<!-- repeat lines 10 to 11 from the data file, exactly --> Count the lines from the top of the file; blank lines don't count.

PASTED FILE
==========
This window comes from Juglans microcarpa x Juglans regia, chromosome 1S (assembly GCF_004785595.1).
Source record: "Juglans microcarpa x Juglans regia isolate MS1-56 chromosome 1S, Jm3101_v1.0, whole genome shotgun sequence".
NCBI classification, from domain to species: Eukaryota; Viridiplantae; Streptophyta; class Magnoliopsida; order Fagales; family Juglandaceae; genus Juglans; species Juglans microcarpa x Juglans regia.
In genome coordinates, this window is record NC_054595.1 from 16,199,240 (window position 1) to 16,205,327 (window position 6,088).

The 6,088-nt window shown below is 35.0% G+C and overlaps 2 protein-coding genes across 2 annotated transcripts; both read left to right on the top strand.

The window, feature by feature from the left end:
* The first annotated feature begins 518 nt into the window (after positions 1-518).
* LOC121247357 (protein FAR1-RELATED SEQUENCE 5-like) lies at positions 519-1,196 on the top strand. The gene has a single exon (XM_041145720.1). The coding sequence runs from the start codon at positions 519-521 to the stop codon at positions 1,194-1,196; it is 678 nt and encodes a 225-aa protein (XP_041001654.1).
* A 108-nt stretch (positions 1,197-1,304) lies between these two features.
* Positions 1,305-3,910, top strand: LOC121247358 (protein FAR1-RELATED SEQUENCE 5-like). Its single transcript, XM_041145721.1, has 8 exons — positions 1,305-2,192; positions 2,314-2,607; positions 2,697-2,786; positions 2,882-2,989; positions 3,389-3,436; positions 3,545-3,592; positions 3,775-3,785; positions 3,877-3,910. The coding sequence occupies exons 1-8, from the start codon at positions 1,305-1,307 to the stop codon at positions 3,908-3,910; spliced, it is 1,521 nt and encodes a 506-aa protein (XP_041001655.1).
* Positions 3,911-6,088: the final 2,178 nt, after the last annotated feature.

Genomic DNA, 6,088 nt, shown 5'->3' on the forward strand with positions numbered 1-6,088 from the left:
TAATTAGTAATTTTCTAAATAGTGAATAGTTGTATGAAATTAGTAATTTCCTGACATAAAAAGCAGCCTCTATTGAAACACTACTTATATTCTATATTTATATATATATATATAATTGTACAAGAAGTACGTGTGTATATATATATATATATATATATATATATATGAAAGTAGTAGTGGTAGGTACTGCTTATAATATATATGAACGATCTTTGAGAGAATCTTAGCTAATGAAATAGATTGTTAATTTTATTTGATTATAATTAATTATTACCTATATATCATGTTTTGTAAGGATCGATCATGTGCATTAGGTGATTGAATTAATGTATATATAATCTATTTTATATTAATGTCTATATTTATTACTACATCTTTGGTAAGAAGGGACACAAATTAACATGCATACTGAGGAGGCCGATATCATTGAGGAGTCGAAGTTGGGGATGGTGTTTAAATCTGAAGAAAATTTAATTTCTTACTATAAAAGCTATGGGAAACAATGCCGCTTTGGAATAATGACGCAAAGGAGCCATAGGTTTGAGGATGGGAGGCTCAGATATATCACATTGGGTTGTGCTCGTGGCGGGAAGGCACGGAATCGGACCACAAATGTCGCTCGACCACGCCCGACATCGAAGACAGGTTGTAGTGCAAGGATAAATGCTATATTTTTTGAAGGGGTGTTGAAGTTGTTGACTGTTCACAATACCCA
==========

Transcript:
* Positions 1,305-3,910, top strand: LOC121247358 (protein FAR1-RELATED SEQUENCE 5-like). Its single transcript, XM_041145721.1, has 8 exons — positions 1,305-2,192; positions 2,314-2,607; positions 2,697-2,786; positions 2,882-2,989; positions 3,389-3,436; positions 3,545-3,592; positions 3,775-3,785; positions 3,877-3,910. The coding sequence occupies exons 1-8, from the start codon at positions 1,305-1,307 to the stop codon at positions 3,908-3,910; spliced, it is 1,521 nt and encodes a 506-aa protein (XP_041001655.1).
* Positions 3,911-6,088: the final 2,178 nt, after the last annotated feature.